“Some people live and learn. Never was lucky that way,” once sang Boz Scaggs.
If you tremble at the thought of starting another year repeating ineffective business strategies –– or that your management career has somehow turned into a Boz Scaggs song –– here are five critical things that you can do to ensure success.
1. UNDERSTAND HOW A CULTURE WORKS AND HOW TO WORK IT
Way back in 2014, “culture” was Miriam-Webster’s Word of the Year, making it the most searched for word in the English language according the most popular dictionary in the English language. If the Word of the Year had been “banana,” by now companies would understand what a banana really is, how to get the most out of it and that it’s not likely to peel itself to feed you.
An employee culture isn’t a bunch of employees. When your employees formed a relationship with your company they became a culture, and became far more intelligent, far more self-protective and far more resistant to standard methods of corporate influence. This isn’t soft stuff; it is the stuff of hardcore business results.
Your culture will give you anything you want but you have to give it what it wants first. It’s not the responsibility of your employee culture to understand the business logic; it’s the responsibility of your business to understand the culture’s logic. Any company – and manager – that gets this will be unbeatable in any market they choose to own.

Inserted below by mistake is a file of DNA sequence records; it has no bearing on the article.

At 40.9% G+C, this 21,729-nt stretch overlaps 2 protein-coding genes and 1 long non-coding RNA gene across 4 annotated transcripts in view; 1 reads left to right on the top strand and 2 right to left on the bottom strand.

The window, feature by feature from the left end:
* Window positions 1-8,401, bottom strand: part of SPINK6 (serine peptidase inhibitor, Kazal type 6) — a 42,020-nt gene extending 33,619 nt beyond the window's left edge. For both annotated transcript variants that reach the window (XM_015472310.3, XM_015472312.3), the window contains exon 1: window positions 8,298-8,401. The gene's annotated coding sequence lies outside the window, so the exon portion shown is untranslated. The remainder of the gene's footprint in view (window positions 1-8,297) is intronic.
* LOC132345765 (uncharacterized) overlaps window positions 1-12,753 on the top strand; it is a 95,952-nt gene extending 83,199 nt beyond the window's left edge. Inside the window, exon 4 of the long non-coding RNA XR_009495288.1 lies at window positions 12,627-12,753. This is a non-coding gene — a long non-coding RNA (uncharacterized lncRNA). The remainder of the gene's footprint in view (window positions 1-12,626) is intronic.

2. BECOME BRANDED FOR HOW YOU SELL
There is more mythology, misdirection, superstition and generalized academic babble about branding than most business subjects. Let’s cut to the bottom line: Becoming a brand means transferring sustainability of your company to your customers. Customers will advertise and sell for you, and protect you when you stumble or get attacked. This makes it the most important transformation for any company.
Being a brand isn’t about being big, or Siberia would be a brand. It’s about being best, which turns into big. So it’s not just about what you sell; it’s about how you sell it and why. Whatever claims you make about your product have to be overtly represented in the process someone goes through to buy and use the product, or you have fractured trust with customers and caused suspicion about your product claims. Your customer experience has to be spectacular, signature and sustained to be brandable.
And it has to be driven by real passion – a sure sense of what is right with the world that must be protected and wrong with the world that must be corrected. Regardless of your value proposition the business has to be operated at least in part as a delivery vehicle to build a better world. If your only passion is to make money the cost of that money will prove more expensive and difficult than it needs to be. Your customers aren’t infatuated with your revenue concerns. But stand for something deep and you’ll not only rule the world, people will want you to.
3. BRING YOUR OWN VALUES TO WORK
Your personal values are your very own source of safety, hope and renewal. Why should you live your personal values at work? This is an excellent question to ask – if your attorneys are planning an insanity defense. You spend over half your waking hours at work. Work-life balance isn’t a matter of escaping from work; it’s a matter of living the way you want to, whether or not you’re at work. The source of your emotional commitment to your company – worth more than your financial, intellectual and physical commitment combined – is based on your ability to actually live your own values on the job.